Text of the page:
Some coral reefs could be protected from the impacts of climate change by an "ocean thermostat", a study says.
At higher temperatures coral lose their algae, becoming "bleached"
Researchers suggest that natural processes appear to be regulating sea surface temperatures in a region of the western Pacific Ocean.
Reefs in the area had only suffered relatively few episodes of bleaching because the naturally warm waters had remained stable, they observed.
The findings appear in the Geophysical Research Letters online journal.
The study, carried out by scientists from the US National Center for Atmospheric Research (Ncar) and the Australian Institute of Marine Science (Aims), appears to support a theory that natural processes prevent ocean sea surface temperatures exceeding 31C (88F).
A limit on the amount that water can warm, the team argues, will help protect reefs that have evolved in warm waters.
And reefs found in cooler waters will experience a larger degree of warming, it says.
"Global warming is damaging many corals," lead author Joan Kleypas explains, "but it appears to be bypassing certain reefs that support some of the greatest diversity of life on the planet.
"In essence, reefs that are already in hot water may be more protected from warming than reefs that are not; this is rare hopeful news for these important ecosystems."
Feeling the heat
Although reefs are exposed to a number of threats, such as overfishing, pollution and acidification, climate change is of particular concern to marine ecologists.
Unusually warm temperatures can cause "bleaching", which is when coral turns white after expelling colourful microscopic organisms that provides the community with its nutrients.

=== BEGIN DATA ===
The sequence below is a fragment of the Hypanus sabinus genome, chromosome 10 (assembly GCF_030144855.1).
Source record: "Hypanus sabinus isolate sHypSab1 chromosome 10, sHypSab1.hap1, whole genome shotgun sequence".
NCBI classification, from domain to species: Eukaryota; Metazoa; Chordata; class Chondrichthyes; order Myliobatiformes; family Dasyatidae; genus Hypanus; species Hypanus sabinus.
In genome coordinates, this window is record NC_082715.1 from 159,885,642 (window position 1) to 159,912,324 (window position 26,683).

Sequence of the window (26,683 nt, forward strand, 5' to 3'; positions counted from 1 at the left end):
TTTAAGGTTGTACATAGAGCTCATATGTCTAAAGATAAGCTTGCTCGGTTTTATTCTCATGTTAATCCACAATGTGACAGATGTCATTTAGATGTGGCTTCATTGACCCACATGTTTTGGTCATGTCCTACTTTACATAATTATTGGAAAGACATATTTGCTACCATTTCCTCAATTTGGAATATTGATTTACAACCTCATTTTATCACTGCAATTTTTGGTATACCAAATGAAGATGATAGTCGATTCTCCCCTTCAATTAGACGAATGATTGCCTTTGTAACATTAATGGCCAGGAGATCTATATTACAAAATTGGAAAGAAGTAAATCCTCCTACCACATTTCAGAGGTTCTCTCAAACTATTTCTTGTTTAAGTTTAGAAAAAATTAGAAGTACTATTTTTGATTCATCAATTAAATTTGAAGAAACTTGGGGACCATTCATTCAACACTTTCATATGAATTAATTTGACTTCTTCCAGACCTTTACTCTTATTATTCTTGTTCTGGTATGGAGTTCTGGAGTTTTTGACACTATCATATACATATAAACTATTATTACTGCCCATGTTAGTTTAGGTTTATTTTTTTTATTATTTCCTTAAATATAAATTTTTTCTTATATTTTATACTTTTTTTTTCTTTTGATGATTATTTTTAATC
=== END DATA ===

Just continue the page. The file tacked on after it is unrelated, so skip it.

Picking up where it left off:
If the water temperature does not return to normal within a few days or weeks, the bleached coral collapses and dies.
The researchers say that a region, called the Western Pacific Warm Pool, to the north-east of Australia has only experience four episodes of bleaching between 1980 and 2005.
Sea surface temperatures in the area average 29C (84F), which is near the limit of the so-called thermostat.
It is suggested that as surface waters warm, more water evaporates, and this can lead to an increase in cooling cloud cover and winds.
"This year is the International Year of the Reef, and we need to go beyond the dire predictions for coral reefs and find ways to conserve them," says Dr Kleypas.
But her Ncar colleague, Gokham Danabasoglu, warns that projections do not paint an optimistic picture.
"Computer models of Earth's climate show that sea surface temperatures will rise substantially this century," he says.
"Unfortunately, these future simulations show the Western Pacific Warm Pool warming at a similar rate as the surrounding areas, instead of being constrained by a thermostat.
"We don't know if the models are simply not capturing the processes that cause the thermostat, or if global warming is happening so rapidly that it will overwhelm the thermostat."